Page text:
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The Importance of Part 139 on Small Airport Operations
Story and photos by
Garrett Watson, Airport Associate
In learning to fly, we all are no doubt familiar with the very first critical step of flight, the pre-flight inspection. The instructor walks us around the plane and explains the importance of ensuring there’s no obstructions where there shouldn’t be, no broken or inoperable lights or equipment, and check that the fuel is clear of particulate and void of water. Once the checkride is passed and there is no one making you do your pre-flight inspection, does that mean its ok not to do it? Of course not!
As with any aircraft, the airport is a critical element of flight being the preferred landing destination for 100% of pilots in the air. As such, airport operators, Cleburne Regional included, must likewise check that there are no obstructions on the runway or taxiway, no broken or inoperable lights or equipment such as PAPI’s, and check that our fuel is clean and clear. Since we’re open for operations just about every day of the year that means we need to do those checkups every day of the year.
At Cleburne Regional Airport, every day starts with inspecting and sumping our fuel trucks and tanks as well as a general check of the runway and taxiways. Maintenance Supervisor Mark Zelder regularly checks the conditions of runway/taxiway lighting, signage, and windsocks to ensure maximum visibility and holds a high standard for grounds maintenance in the ROFA (runway object free area) or safety area.
“I tend to think about maintenance on a personal level,” said Zelder. “Someone’s family is on every plane that flies in and out of here and it’s our responsibility to make sure we are doing everything we can to ensure safe operations so they can get back to their families.”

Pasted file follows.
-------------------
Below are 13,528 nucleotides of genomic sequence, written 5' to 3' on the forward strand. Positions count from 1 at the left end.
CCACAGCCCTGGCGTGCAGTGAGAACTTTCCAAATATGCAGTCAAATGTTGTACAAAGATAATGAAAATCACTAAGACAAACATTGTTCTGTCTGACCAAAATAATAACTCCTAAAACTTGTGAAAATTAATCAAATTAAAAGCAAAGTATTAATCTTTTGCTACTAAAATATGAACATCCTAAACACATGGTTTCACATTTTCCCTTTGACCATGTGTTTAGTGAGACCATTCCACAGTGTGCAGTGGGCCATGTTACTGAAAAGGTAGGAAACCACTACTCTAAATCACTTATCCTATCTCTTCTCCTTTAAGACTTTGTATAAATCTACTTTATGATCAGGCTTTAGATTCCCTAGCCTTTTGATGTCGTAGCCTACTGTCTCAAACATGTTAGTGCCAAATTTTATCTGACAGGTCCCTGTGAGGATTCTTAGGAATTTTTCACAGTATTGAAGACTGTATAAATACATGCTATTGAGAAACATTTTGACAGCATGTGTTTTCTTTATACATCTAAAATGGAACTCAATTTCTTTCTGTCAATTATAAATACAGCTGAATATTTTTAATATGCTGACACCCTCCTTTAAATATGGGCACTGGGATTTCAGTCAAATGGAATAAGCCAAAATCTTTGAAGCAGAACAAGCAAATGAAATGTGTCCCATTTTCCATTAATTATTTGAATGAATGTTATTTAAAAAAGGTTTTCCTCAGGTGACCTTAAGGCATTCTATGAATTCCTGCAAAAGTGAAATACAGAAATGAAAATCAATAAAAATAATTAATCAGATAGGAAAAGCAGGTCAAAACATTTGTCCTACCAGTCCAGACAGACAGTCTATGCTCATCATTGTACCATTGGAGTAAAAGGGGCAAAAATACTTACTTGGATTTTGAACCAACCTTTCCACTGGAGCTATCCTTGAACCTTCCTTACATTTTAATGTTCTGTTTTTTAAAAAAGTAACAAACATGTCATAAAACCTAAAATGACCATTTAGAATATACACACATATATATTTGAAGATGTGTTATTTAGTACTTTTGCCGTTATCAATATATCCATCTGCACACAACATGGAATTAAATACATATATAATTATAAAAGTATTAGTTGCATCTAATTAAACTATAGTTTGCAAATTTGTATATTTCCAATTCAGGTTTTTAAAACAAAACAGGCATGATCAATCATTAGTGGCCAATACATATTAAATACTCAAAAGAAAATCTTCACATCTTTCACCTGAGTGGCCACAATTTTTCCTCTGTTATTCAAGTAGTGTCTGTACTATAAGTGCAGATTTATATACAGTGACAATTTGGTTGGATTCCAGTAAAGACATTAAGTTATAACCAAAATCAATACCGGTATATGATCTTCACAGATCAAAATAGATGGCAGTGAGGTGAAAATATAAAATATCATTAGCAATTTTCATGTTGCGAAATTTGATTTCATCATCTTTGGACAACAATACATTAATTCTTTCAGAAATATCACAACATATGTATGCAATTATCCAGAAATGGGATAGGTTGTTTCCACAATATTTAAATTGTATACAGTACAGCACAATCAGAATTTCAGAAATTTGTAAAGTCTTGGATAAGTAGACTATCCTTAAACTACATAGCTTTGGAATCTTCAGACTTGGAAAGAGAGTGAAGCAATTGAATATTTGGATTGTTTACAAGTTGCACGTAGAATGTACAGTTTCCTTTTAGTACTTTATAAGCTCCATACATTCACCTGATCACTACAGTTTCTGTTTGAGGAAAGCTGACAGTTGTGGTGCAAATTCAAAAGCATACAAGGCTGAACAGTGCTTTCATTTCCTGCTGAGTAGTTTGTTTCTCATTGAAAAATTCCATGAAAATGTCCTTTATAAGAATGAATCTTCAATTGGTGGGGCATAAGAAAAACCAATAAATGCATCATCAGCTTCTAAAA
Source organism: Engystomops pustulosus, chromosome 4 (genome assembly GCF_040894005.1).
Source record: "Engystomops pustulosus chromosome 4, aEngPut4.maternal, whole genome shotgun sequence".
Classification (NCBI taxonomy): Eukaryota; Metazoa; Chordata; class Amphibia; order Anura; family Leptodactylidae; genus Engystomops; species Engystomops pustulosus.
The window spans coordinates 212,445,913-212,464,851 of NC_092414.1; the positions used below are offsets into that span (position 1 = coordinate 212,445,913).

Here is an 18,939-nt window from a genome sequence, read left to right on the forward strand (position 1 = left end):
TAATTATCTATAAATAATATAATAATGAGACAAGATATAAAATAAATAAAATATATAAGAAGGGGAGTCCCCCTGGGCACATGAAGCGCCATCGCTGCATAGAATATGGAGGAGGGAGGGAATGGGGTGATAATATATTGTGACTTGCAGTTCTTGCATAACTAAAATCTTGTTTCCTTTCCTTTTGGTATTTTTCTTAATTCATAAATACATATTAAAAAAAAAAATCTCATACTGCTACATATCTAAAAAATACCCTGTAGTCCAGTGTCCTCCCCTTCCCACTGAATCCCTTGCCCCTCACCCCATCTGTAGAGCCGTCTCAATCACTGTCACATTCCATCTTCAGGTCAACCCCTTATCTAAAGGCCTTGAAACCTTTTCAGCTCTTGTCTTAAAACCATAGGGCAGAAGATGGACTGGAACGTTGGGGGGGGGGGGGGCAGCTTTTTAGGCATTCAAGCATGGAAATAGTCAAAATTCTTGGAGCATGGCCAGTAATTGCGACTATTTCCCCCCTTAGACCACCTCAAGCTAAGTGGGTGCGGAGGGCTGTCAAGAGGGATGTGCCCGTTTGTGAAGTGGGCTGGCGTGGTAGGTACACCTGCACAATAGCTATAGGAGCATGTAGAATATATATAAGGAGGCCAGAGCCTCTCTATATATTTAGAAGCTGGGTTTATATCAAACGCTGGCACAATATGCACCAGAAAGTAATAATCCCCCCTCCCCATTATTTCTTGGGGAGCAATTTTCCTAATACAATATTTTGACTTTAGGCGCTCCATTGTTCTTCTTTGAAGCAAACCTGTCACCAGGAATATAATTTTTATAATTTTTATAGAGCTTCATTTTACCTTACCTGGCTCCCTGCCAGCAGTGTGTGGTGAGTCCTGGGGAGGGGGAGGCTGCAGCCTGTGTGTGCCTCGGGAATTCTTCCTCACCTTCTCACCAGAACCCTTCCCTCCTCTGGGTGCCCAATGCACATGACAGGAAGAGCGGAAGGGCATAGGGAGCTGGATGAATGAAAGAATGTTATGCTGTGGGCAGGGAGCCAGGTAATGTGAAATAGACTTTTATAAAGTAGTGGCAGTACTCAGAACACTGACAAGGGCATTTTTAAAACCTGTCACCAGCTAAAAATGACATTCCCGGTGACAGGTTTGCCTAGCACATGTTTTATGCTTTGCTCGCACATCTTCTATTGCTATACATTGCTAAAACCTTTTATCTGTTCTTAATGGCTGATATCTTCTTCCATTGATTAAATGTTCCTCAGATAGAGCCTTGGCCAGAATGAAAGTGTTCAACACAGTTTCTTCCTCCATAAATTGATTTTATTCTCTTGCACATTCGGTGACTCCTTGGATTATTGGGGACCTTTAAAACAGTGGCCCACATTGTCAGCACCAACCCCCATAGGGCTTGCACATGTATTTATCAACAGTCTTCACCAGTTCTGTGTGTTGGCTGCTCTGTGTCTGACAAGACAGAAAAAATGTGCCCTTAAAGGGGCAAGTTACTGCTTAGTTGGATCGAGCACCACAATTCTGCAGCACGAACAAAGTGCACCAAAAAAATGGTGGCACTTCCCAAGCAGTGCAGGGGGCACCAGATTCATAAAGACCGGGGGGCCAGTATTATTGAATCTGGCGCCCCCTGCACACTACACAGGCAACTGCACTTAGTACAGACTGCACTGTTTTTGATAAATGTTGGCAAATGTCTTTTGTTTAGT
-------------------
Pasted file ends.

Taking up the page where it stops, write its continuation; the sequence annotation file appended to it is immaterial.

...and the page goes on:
As with aircraft, the FAA has provided helpful checklists for Part 139 inspections to ensure airports certificated under Part 139 have all their bases checked. This is also a very helpful tool for smaller airports, providing a basis for safe operations regardless of size.
The Part 139 certification is broken down into several sections including a master record, records of employee training, fuel storage and handling, self-inspections and condition reports, runway safety areas, marking/lighting/signs, emergency planning, wildlife hazard management, and more.
At Cleburne Regional, though we don’t have a massive master record of operational procedures a Part 139 certification requires, we do in one form or another meet many of the requirements for each section.
All of our personnel take fuel handling and movement area training at least once every two years, in line with Part 139 requirements. We also regularly ensure our runway safety area information is up to date and regularly check to ensure all of our lights, signage, and equipment are operational.
As for emergency operations, we are minutes away from the nearest fire department and response times are within minutes after a call out in the case of fire.
Being a city entity, environmental safety and wildlife management is a high priority as well and we keep up to date records of runoff water quality and keep a close watch on wildlife that frequent the area such as coyotes, birds, and other animals that could be a danger to aircraft coming in or leaving the airport.
On top of these diligent operational considerations, we continue to push ourselves to be able to check more and more items off the Part 139 checklist of requirements, not only as a matter of pride for our airport, but even more so an act of our dedication to safety for all those who choose to stop by Cleburne Regional Airport.
For more information or questions about the airport’s operations, reach out to us at [email protected] or give us a call at 817-641-5456.